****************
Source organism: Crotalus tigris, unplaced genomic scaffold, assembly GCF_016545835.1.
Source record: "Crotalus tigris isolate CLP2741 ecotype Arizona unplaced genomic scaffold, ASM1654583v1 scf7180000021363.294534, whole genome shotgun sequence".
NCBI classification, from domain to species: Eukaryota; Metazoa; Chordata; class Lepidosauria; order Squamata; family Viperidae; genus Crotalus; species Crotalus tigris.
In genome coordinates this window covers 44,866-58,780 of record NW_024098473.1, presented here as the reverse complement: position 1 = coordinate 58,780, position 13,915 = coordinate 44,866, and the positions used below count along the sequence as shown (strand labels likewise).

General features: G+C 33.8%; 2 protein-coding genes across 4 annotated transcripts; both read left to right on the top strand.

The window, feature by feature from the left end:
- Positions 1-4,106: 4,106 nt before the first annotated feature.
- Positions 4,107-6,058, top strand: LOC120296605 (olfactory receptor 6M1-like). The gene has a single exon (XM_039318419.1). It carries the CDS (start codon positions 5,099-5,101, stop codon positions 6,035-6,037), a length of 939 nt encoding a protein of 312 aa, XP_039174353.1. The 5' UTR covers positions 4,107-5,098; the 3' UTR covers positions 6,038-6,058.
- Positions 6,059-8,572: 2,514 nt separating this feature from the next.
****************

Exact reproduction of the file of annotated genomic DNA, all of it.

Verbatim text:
Source organism: Crotalus tigris, unplaced genomic scaffold, assembly GCF_016545835.1.
Source record: "Crotalus tigris isolate CLP2741 ecotype Arizona unplaced genomic scaffold, ASM1654583v1 scf7180000021363.294534, whole genome shotgun sequence".
NCBI classification, from domain to species: Eukaryota; Metazoa; Chordata; class Lepidosauria; order Squamata; family Viperidae; genus Crotalus; species Crotalus tigris.
In genome coordinates this window covers 44,866-58,780 of record NW_024098473.1, presented here as the reverse complement: position 1 = coordinate 58,780, position 13,915 = coordinate 44,866, and the positions used below count along the sequence as shown (strand labels likewise).

General features: G+C 33.8%; 2 protein-coding genes across 4 annotated transcripts; both read left to right on the top strand.

The window, feature by feature from the left end:
- Positions 1-4,106: 4,106 nt before the first annotated feature.
- Positions 4,107-6,058, top strand: LOC120296605 (olfactory receptor 6M1-like). The gene has a single exon (XM_039318419.1). It carries the CDS (start codon positions 5,099-5,101, stop codon positions 6,035-6,037), a length of 939 nt encoding a protein of 312 aa, XP_039174353.1. The 5' UTR covers positions 4,107-5,098; the 3' UTR covers positions 6,038-6,058.
- Positions 6,059-8,572: 2,514 nt separating this feature from the next.